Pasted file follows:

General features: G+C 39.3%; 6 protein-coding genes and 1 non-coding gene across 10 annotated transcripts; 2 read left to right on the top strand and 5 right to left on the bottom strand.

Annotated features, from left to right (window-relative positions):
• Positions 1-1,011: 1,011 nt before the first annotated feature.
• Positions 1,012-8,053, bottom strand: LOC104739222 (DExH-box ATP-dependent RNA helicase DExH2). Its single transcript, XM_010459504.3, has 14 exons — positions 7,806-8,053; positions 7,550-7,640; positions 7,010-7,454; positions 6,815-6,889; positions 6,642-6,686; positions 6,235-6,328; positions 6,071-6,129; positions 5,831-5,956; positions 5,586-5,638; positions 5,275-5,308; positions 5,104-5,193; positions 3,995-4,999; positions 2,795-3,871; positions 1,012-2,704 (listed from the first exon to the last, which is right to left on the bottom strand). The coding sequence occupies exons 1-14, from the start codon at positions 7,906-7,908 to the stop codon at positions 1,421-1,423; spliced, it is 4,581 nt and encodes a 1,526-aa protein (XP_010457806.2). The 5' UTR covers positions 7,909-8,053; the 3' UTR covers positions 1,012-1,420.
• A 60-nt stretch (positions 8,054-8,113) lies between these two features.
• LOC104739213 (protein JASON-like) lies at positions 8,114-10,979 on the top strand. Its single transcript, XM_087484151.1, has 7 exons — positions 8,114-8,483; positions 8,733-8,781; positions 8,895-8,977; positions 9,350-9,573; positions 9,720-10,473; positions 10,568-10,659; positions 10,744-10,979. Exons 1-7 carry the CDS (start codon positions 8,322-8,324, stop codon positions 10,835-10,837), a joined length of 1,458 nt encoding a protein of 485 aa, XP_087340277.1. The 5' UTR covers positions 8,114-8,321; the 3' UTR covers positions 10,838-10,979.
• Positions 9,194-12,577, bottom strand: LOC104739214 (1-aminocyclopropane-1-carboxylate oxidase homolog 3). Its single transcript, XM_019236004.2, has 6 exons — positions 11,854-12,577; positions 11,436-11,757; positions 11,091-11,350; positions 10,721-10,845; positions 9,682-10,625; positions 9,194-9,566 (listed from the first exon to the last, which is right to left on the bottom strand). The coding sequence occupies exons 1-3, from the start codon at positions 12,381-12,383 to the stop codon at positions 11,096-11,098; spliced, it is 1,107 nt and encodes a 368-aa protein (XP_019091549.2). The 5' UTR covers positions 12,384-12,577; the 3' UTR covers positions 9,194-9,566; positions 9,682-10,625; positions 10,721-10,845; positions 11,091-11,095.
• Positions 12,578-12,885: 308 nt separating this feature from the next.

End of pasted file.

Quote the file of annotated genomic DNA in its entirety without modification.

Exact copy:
General features: G+C 39.3%; 6 protein-coding genes and 1 non-coding gene across 10 annotated transcripts; 2 read left to right on the top strand and 5 right to left on the bottom strand.

Annotated features, from left to right (window-relative positions):
• Positions 1-1,011: 1,011 nt before the first annotated feature.
• Positions 1,012-8,053, bottom strand: LOC104739222 (DExH-box ATP-dependent RNA helicase DExH2). Its single transcript, XM_010459504.3, has 14 exons — positions 7,806-8,053; positions 7,550-7,640; positions 7,010-7,454; positions 6,815-6,889; positions 6,642-6,686; positions 6,235-6,328; positions 6,071-6,129; positions 5,831-5,956; positions 5,586-5,638; positions 5,275-5,308; positions 5,104-5,193; positions 3,995-4,999; positions 2,795-3,871; positions 1,012-2,704 (listed from the first exon to the last, which is right to left on the bottom strand). The coding sequence occupies exons 1-14, from the start codon at positions 7,906-7,908 to the stop codon at positions 1,421-1,423; spliced, it is 4,581 nt and encodes a 1,526-aa protein (XP_010457806.2). The 5' UTR covers positions 7,909-8,053; the 3' UTR covers positions 1,012-1,420.
• A 60-nt stretch (positions 8,054-8,113) lies between these two features.
• LOC104739213 (protein JASON-like) lies at positions 8,114-10,979 on the top strand. Its single transcript, XM_087484151.1, has 7 exons — positions 8,114-8,483; positions 8,733-8,781; positions 8,895-8,977; positions 9,350-9,573; positions 9,720-10,473; positions 10,568-10,659; positions 10,744-10,979. Exons 1-7 carry the CDS (start codon positions 8,322-8,324, stop codon positions 10,835-10,837), a joined length of 1,458 nt encoding a protein of 485 aa, XP_087340277.1. The 5' UTR covers positions 8,114-8,321; the 3' UTR covers positions 10,838-10,979.
• Positions 9,194-12,577, bottom strand: LOC104739214 (1-aminocyclopropane-1-carboxylate oxidase homolog 3). Its single transcript, XM_019236004.2, has 6 exons — positions 11,854-12,577; positions 11,436-11,757; positions 11,091-11,350; positions 10,721-10,845; positions 9,682-10,625; positions 9,194-9,566 (listed from the first exon to the last, which is right to left on the bottom strand). The coding sequence occupies exons 1-3, from the start codon at positions 12,381-12,383 to the stop codon at positions 11,096-11,098; spliced, it is 1,107 nt and encodes a 368-aa protein (XP_019091549.2). The 5' UTR covers positions 12,384-12,577; the 3' UTR covers positions 9,194-9,566; positions 9,682-10,625; positions 10,721-10,845; positions 11,091-11,095.
• Positions 12,578-12,885: 308 nt separating this feature from the next.